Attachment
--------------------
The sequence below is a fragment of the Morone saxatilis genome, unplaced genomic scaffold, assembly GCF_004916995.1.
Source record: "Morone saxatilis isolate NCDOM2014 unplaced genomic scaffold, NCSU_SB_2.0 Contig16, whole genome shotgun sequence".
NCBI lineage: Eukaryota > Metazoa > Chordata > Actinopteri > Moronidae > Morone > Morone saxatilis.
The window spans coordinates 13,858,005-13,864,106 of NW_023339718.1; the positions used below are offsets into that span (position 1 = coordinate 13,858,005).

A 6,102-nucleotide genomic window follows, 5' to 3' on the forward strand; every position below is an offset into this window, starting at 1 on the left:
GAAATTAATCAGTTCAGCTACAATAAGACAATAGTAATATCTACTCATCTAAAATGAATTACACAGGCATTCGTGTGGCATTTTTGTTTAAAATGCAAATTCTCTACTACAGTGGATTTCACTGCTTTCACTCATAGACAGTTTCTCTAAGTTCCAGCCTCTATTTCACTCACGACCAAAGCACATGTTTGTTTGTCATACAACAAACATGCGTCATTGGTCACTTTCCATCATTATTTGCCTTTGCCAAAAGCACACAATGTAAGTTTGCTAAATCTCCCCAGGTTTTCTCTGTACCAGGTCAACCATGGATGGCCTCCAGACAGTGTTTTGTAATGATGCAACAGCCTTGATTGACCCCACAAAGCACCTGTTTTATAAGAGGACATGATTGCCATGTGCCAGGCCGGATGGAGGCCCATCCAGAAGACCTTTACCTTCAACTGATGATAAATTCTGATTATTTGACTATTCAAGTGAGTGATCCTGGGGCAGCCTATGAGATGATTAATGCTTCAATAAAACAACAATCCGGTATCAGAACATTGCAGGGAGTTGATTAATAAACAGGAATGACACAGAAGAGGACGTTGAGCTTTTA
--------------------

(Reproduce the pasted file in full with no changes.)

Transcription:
The sequence below is a fragment of the Morone saxatilis genome, unplaced genomic scaffold, assembly GCF_004916995.1.
Source record: "Morone saxatilis isolate NCDOM2014 unplaced genomic scaffold, NCSU_SB_2.0 Contig16, whole genome shotgun sequence".
NCBI lineage: Eukaryota > Metazoa > Chordata > Actinopteri > Moronidae > Morone > Morone saxatilis.
The window spans coordinates 13,858,005-13,864,106 of NW_023339718.1; the positions used below are offsets into that span (position 1 = coordinate 13,858,005).

A 6,102-nucleotide genomic window follows, 5' to 3' on the forward strand; every position below is an offset into this window, starting at 1 on the left:
GAAATTAATCAGTTCAGCTACAATAAGACAATAGTAATATCTACTCATCTAAAATGAATTACACAGGCATTCGTGTGGCATTTTTGTTTAAAATGCAAATTCTCTACTACAGTGGATTTCACTGCTTTCACTCATAGACAGTTTCTCTAAGTTCCAGCCTCTATTTCACTCACGACCAAAGCACATGTTTGTTTGTCATACAACAAACATGCGTCATTGGTCACTTTCCATCATTATTTGCCTTTGCCAAAAGCACACAATGTAAGTTTGCTAAATCTCCCCAGGTTTTCTCTGTACCAGGTCAACCATGGATGGCCTCCAGACAGTGTTTTGTAATGATGCAACAGCCTTGATTGACCCCACAAAGCACCTGTTTTATAAGAGGACATGATTGCCATGTGCCAGGCCGGATGGAGGCCCATCCAGAAGACCTTTACCTTCAACTGATGATAAATTCTGATTATTTGACTATTCAAGTGAGTGATCCTGGGGCAGCCTATGAGATGATTAATGCTTCAATAAAACAACAATCCGGTATCAGAACATTGCAGGGAGTTGATTAATAAACAGGAATGACACAGAAGAGGACGTTGAGCTTTTA